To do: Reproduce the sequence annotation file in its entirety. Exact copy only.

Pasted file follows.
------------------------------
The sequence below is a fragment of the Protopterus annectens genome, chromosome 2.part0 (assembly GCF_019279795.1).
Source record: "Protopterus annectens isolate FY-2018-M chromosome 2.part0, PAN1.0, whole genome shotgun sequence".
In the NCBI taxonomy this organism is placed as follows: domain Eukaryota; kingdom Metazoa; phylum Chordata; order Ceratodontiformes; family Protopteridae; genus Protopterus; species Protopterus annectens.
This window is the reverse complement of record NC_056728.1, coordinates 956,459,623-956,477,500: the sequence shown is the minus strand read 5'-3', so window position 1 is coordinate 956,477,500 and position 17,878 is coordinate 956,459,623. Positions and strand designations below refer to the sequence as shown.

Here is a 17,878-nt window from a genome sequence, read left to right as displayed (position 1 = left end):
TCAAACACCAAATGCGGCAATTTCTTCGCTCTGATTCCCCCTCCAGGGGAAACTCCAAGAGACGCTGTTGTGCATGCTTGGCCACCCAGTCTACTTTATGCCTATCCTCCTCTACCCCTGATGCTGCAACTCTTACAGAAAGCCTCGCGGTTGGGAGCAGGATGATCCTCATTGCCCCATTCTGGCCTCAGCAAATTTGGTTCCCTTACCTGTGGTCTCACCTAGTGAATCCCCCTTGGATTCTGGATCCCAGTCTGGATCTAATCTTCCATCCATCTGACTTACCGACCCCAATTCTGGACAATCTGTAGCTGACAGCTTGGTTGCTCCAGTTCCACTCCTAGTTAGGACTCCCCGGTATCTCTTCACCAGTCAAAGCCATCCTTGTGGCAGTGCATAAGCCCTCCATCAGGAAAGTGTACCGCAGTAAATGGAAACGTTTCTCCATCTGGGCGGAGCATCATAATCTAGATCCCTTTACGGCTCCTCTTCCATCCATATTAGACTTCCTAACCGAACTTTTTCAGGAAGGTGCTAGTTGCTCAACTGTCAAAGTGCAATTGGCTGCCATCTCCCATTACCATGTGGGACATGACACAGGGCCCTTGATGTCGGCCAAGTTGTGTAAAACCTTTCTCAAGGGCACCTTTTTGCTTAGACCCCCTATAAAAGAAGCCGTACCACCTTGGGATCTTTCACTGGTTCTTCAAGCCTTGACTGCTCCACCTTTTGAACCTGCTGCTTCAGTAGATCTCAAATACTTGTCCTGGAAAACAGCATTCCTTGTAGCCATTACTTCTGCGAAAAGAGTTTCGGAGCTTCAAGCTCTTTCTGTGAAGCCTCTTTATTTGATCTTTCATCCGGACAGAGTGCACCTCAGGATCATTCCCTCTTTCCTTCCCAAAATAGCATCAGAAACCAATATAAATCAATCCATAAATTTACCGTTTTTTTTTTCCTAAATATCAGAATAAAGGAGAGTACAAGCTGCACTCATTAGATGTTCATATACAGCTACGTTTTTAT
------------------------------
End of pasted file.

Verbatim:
The sequence below is a fragment of the Protopterus annectens genome, chromosome 2.part0 (assembly GCF_019279795.1).
Source record: "Protopterus annectens isolate FY-2018-M chromosome 2.part0, PAN1.0, whole genome shotgun sequence".
In the NCBI taxonomy this organism is placed as follows: domain Eukaryota; kingdom Metazoa; phylum Chordata; order Ceratodontiformes; family Protopteridae; genus Protopterus; species Protopterus annectens.
This window is the reverse complement of record NC_056728.1, coordinates 956,459,623-956,477,500: the sequence shown is the minus strand read 5'-3', so window position 1 is coordinate 956,477,500 and position 17,878 is coordinate 956,459,623. Positions and strand designations below refer to the sequence as shown.

Here is a 17,878-nt window from a genome sequence, read left to right as displayed (position 1 = left end):
TCAAACACCAAATGCGGCAATTTCTTCGCTCTGATTCCCCCTCCAGGGGAAACTCCAAGAGACGCTGTTGTGCATGCTTGGCCACCCAGTCTACTTTATGCCTATCCTCCTCTACCCCTGATGCTGCAACTCTTACAGAAAGCCTCGCGGTTGGGAGCAGGATGATCCTCATTGCCCCATTCTGGCCTCAGCAAATTTGGTTCCCTTACCTGTGGTCTCACCTAGTGAATCCCCCTTGGATTCTGGATCCCAGTCTGGATCTAATCTTCCATCCATCTGACTTACCGACCCCAATTCTGGACAATCTGTAGCTGACAGCTTGGTTGCTCCAGTTCCACTCCTAGTTAGGACTCCCCGGTATCTCTTCACCAGTCAAAGCCATCCTTGTGGCAGTGCATAAGCCCTCCATCAGGAAAGTGTACCGCAGTAAATGGAAACGTTTCTCCATCTGGGCGGAGCATCATAATCTAGATCCCTTTACGGCTCCTCTTCCATCCATATTAGACTTCCTAACCGAACTTTTTCAGGAAGGTGCTAGTTGCTCAACTGTCAAAGTGCAATTGGCTGCCATCTCCCATTACCATGTGGGACATGACACAGGGCCCTTGATGTCGGCCAAGTTGTGTAAAACCTTTCTCAAGGGCACCTTTTTGCTTAGACCCCCTATAAAAGAAGCCGTACCACCTTGGGATCTTTCACTGGTTCTTCAAGCCTTGACTGCTCCACCTTTTGAACCTGCTGCTTCAGTAGATCTCAAATACTTGTCCTGGAAAACAGCATTCCTTGTAGCCATTACTTCTGCGAAAAGAGTTTCGGAGCTTCAAGCTCTTTCTGTGAAGCCTCTTTATTTGATCTTTCATCCGGACAGAGTGCACCTCAGGATCATTCCCTCTTTCCTTCCCAAAATAGCATCAGAAACCAATATAAATCAATCCATAAATTTACCGTTTTTTTTTTCCTAAATATCAGAATAAAGGAGAGTACAAGCTGCACTCATTAGATGTTCATATACAGCTACGTTTTTAT